If you’re working from home, you might well be getting that work done using Zoom, Teams or WebEx.
But we all know that a meeting over video conference is a lot bumpier than one that’s face-to-face, especially when there are more than a few people involved. It can be tough to follow what someone is saying; tricky to interject without crashing into another speaker and a challenge to stay focused and engaged given the number of verbal and visual distractions we’re having to deal with. Sure, part of the problem could be laggy tech, but it may also be that our delivery style isn’t helping.
Video call quality is dependent on a number of technical factors, including bandwidth, packet loss and latency (or ‘ping time’). If these are poor, we face jittery audio, crackles, echoes and a frozen visual. We can compensate for these by adapting our style.
Here are few things to be thinking about when you switch from in-person to remote communication, based on what we know from years of experience helping people improve their communication and presentation skills.
The key principle to remember when communicating over VC is, think about everything you’ve been taught about how to use your voice, then amplify it.
On a VC, our voice has to work so much harder when it doesn’t have our body language to support it. Gestures and facial expressions aren’t as effective over VC as they are face-to-face, and so the voice has to compensate.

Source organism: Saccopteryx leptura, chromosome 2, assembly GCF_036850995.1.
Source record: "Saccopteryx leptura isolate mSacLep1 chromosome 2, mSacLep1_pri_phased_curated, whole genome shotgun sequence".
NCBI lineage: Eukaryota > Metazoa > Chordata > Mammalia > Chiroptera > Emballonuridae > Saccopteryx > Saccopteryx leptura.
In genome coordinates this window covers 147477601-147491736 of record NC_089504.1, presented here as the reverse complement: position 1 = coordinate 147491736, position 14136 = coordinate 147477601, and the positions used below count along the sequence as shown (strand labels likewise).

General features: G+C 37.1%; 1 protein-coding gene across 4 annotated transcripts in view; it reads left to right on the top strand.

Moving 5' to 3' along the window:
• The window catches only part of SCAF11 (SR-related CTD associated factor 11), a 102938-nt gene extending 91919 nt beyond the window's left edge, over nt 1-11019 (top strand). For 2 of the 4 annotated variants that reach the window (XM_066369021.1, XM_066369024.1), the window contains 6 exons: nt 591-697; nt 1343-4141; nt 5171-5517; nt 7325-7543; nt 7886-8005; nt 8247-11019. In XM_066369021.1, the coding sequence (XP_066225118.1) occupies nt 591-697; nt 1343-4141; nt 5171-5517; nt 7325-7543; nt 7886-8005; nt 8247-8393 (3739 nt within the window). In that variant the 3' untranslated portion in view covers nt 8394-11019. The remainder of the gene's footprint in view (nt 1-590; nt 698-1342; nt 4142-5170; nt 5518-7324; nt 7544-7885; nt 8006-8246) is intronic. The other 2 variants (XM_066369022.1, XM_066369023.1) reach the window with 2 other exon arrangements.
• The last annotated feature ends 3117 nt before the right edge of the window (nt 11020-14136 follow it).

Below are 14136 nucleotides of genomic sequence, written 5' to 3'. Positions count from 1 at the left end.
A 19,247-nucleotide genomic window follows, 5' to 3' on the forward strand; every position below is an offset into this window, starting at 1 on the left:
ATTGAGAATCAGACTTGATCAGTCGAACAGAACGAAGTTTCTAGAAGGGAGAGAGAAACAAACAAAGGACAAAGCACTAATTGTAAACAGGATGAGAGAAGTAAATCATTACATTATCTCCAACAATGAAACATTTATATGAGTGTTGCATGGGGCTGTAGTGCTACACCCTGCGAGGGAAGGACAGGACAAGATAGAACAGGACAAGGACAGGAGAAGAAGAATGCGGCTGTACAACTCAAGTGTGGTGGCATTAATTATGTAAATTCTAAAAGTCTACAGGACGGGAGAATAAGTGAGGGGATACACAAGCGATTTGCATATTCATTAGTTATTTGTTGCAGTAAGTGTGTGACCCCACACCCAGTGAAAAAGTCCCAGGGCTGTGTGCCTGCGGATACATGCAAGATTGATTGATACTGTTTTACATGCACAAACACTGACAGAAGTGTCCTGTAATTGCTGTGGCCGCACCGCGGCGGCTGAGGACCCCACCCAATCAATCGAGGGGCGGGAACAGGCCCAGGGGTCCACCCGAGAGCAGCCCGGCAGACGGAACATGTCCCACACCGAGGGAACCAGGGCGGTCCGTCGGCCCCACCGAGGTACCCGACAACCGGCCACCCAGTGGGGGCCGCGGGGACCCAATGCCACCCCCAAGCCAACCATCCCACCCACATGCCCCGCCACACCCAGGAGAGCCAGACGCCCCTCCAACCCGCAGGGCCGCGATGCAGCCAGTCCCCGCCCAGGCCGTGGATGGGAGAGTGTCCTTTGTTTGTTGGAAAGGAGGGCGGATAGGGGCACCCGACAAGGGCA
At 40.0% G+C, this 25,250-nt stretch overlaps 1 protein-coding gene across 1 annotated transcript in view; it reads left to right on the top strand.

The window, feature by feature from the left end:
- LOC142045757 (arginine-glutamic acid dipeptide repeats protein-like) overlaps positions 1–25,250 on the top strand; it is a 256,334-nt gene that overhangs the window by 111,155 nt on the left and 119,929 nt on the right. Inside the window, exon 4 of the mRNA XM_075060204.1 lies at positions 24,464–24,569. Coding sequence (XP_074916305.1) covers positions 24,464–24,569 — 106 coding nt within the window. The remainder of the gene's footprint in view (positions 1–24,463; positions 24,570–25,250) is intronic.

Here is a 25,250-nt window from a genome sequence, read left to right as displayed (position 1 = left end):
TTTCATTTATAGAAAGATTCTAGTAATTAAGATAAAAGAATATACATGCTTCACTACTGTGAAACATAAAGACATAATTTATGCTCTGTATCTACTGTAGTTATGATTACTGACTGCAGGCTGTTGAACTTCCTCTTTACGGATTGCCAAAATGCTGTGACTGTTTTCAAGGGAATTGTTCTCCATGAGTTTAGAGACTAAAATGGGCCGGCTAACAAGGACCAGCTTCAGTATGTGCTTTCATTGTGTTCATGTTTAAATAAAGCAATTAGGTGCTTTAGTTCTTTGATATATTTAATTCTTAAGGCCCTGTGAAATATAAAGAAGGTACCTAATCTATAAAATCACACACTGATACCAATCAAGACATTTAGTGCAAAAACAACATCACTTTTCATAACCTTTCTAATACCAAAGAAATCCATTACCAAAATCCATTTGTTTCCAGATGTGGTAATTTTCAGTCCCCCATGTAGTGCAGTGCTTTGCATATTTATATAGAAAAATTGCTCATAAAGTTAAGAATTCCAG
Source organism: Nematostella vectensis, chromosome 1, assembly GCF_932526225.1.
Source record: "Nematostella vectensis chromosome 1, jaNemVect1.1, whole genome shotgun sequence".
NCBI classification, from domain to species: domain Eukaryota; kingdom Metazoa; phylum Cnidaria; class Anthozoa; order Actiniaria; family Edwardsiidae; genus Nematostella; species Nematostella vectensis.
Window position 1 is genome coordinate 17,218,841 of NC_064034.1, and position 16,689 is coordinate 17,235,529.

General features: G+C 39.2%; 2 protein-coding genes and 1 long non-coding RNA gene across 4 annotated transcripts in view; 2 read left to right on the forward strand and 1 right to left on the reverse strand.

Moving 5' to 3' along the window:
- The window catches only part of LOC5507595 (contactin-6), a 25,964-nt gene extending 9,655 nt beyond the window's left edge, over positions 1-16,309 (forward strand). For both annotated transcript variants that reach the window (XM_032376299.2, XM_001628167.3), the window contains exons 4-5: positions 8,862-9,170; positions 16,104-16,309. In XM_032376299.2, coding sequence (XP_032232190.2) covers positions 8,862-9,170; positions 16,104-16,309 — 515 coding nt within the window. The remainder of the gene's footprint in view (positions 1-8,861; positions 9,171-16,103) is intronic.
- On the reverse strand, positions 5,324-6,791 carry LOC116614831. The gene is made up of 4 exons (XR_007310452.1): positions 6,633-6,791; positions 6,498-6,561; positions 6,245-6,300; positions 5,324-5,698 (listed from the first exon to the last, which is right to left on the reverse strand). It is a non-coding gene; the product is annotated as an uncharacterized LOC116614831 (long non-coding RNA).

Speed: Speak at half your normal rate, especially if you’re sharing new information or explaining something complex. Most of us underestimate how much time our audience needs to absorb, process and analyse what they’re hearing. If they haven’t had a chance to fully process your idea or your point of view, it’s possible they’ll feel more comfortable rejecting it than admitting that they haven’t quite grasped it.
Ditch the monotone: Use greater range of pitch, or put another way, avoid being monotone. It’s tough to distill meaning from a monotonous voice. You might feel silly, but attempt a more ‘sing-song’ style. Using the full range of notes in the voice brings in more emotion and that makes it easier to process what’s being said.
Emphasise! By emphasising the important words in a sentence, you’re making it much easier for the audience to hear your message. Try saying this next sentence, out loud, in two different ways. “Demand has increased by 25%”. First, say it ‘flat’, then say it again but this time really emphasising and slowing down on the number. Go on, try it out. They will really hear that “twen-ty-five-per-cent“. Listen closely to TV and radio presenters – notice just how much they use emphasis to ensure they’re crystal clear.
Enunciate more than you would normally, especially if your mum/dad/partner nags at you for mumbling (I hate to break it to you, they’re probably right). Enunciation is ‘clarity of articulation’. Try saying this tongue-twister three times before your next video call to improve your diction: “I slit the sheet, the sheet I slit and on the slitted sheet I sit”. To avoid er, messing up, move your teeth and lips much more than normal, then replicate that technique on the call.
If you’re doing all this well it will probably feel unnatural. So practice a few times, really go for it, record yourself and listen back – you’ll be surprised how normal, and polished, you actually sound.
The one thing we don’t need to amplify is our volume. So if you’ve got a soft voice, you can relax, as long as you’re close to the microphone. In fact, raising our voice on a video call can make us sound wooden and formal. Try to talk as normally as you can and the conversation will feel more natural.
If you’d like to polish your communication or presentation skills specifically for video calls, get in touch to find out more about our group or One to One virtual presence and presentation training courses.
photo credit: mohamed_hassan needpix.com